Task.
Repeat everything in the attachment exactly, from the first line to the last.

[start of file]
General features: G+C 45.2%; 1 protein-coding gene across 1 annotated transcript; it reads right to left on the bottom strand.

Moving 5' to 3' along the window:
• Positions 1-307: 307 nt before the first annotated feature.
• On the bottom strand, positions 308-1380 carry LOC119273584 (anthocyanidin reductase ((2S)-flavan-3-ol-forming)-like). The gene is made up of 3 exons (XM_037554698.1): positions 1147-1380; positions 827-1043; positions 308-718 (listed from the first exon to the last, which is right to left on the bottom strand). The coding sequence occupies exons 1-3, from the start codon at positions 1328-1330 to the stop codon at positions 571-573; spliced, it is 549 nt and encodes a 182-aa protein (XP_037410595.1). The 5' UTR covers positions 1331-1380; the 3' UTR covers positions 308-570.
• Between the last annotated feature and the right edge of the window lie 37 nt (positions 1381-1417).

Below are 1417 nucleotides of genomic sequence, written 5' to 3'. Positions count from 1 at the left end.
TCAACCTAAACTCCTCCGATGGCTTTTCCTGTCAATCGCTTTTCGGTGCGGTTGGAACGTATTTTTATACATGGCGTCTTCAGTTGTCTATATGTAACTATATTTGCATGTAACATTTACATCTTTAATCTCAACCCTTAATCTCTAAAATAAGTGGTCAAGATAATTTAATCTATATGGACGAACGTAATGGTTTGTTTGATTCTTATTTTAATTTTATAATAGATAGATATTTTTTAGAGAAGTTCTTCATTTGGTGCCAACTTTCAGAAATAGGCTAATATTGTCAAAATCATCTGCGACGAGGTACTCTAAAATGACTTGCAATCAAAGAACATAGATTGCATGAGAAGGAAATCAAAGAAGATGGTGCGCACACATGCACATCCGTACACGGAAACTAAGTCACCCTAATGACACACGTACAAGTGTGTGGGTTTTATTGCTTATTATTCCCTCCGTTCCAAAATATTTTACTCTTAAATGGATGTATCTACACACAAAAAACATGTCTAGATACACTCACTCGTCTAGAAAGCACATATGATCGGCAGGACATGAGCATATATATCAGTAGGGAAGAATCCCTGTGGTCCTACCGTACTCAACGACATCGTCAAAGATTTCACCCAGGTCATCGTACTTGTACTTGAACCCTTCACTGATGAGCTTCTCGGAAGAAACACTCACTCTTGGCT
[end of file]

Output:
General features: G+C 45.2%; 1 protein-coding gene across 1 annotated transcript; it reads right to left on the bottom strand.

Moving 5' to 3' along the window:
• Positions 1-307: 307 nt before the first annotated feature.
• On the bottom strand, positions 308-1380 carry LOC119273584 (anthocyanidin reductase ((2S)-flavan-3-ol-forming)-like). The gene is made up of 3 exons (XM_037554698.1): positions 1147-1380; positions 827-1043; positions 308-718 (listed from the first exon to the last, which is right to left on the bottom strand). The coding sequence occupies exons 1-3, from the start codon at positions 1328-1330 to the stop codon at positions 571-573; spliced, it is 549 nt and encodes a 182-aa protein (XP_037410595.1). The 5' UTR covers positions 1331-1380; the 3' UTR covers positions 308-570.
• Between the last annotated feature and the right edge of the window lie 37 nt (positions 1381-1417).

Below are 1417 nucleotides of genomic sequence, written 5' to 3'. Positions count from 1 at the left end.
TCAACCTAAACTCCTCCGATGGCTTTTCCTGTCAATCGCTTTTCGGTGCGGTTGGAACGTATTTTTATACATGGCGTCTTCAGTTGTCTATATGTAACTATATTTGCATGTAACATTTACATCTTTAATCTCAACCCTTAATCTCTAAAATAAGTGGTCAAGATAATTTAATCTATATGGACGAACGTAATGGTTTGTTTGATTCTTATTTTAATTTTATAATAGATAGATATTTTTTAGAGAAGTTCTTCATTTGGTGCCAACTTTCAGAAATAGGCTAATATTGTCAAAATCATCTGCGACGAGGTACTCTAAAATGACTTGCAATCAAAGAACATAGATTGCATGAGAAGGAAATCAAAGAAGATGGTGCGCACACATGCACATCCGTACACGGAAACTAAGTCACCCTAATGACACACGTACAAGTGTGTGGGTTTTATTGCTTATTATTCCCTCCGTTCCAAAATATTTTACTCTTAAATGGATGTATCTACACACAAAAAACATGTCTAGATACACTCACTCGTCTAGAAAGCACATATGATCGGCAGGACATGAGCATATATATCAGTAGGGAAGAATCCCTGTGGTCCTACCGTACTCAACGACATCGTCAAAGATTTCACCCAGGTCATCGTACTTGTACTTGAACCCTTCACTGATGAGCTTCTCGGAAGAAACACTCACTCTTGGCT